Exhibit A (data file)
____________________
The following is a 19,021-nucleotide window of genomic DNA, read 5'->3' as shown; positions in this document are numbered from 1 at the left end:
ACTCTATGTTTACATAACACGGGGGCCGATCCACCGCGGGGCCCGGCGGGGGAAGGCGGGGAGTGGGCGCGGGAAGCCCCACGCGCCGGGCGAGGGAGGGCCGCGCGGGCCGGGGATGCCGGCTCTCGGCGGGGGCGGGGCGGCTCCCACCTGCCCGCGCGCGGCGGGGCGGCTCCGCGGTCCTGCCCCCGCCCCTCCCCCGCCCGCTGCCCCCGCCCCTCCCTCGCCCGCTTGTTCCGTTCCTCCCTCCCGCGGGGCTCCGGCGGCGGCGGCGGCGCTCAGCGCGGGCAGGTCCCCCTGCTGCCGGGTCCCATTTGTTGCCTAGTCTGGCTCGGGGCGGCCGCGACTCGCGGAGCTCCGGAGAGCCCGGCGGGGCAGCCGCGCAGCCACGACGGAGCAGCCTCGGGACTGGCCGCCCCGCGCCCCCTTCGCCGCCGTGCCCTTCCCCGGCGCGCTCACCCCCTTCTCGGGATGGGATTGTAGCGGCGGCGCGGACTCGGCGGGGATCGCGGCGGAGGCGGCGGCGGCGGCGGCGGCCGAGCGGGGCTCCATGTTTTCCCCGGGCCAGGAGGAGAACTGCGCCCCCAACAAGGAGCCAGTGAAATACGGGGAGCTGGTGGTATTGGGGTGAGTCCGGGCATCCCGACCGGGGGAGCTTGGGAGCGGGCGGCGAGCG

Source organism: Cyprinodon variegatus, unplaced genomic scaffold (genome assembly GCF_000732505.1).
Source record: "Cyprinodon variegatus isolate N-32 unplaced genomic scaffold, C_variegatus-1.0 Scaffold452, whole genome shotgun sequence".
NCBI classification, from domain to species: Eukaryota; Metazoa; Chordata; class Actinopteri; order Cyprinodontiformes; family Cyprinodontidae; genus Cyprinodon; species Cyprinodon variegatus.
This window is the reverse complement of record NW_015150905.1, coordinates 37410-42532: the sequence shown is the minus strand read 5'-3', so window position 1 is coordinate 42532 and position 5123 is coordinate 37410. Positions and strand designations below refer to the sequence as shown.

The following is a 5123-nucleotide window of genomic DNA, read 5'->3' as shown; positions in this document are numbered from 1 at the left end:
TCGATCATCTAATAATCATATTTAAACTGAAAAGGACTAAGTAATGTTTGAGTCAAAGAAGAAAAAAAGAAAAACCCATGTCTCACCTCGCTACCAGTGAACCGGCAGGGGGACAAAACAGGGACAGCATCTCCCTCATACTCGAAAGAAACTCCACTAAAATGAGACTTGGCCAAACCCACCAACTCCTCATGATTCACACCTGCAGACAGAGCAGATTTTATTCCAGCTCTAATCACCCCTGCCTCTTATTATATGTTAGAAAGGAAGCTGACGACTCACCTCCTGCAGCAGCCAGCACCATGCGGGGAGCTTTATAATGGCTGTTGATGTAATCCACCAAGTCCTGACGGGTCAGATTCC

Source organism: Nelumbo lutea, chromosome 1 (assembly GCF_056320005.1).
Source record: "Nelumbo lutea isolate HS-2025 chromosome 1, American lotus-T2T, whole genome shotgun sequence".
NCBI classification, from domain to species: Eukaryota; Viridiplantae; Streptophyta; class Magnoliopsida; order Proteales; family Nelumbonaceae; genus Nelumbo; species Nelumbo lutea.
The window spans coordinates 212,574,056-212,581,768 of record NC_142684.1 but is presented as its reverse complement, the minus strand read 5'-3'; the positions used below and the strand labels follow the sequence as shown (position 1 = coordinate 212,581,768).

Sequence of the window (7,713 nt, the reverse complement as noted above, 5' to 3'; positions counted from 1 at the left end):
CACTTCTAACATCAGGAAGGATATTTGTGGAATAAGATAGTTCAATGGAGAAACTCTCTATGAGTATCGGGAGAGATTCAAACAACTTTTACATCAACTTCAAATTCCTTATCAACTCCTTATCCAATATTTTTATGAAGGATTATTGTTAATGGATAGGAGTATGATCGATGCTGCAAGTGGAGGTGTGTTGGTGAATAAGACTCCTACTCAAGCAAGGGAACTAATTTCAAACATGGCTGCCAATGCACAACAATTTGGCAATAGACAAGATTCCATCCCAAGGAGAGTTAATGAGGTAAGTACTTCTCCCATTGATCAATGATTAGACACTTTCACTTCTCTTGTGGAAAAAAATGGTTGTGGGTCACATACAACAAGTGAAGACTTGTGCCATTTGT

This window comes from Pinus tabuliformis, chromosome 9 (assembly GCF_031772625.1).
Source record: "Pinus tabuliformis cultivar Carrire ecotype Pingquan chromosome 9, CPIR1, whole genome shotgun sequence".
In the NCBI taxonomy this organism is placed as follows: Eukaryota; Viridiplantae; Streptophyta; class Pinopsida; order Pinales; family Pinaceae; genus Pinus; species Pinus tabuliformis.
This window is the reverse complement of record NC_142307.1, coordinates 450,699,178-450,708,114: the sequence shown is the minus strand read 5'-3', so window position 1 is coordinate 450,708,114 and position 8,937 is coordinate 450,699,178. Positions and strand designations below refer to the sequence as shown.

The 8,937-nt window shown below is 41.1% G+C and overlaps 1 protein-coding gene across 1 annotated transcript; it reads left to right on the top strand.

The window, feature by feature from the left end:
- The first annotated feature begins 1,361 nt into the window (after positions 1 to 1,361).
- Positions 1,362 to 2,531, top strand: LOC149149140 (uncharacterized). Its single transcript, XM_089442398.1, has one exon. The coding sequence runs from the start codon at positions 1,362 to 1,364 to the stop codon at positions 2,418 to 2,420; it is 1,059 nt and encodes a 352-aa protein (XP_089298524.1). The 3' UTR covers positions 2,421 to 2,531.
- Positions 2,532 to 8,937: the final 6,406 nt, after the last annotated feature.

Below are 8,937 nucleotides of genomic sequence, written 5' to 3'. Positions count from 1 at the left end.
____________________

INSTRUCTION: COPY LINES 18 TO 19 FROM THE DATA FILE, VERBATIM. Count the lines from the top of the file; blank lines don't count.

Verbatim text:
This window is the reverse complement of record NC_142307.1, coordinates 450,699,178-450,708,114: the sequence shown is the minus strand read 5'-3', so window position 1 is coordinate 450,708,114 and position 8,937 is coordinate 450,699,178. Positions and strand designations below refer to the sequence as shown.

The 8,937-nt window shown below is 41.1% G+C and overlaps 1 protein-coding gene across 1 annotated transcript; it reads left to right on the top strand.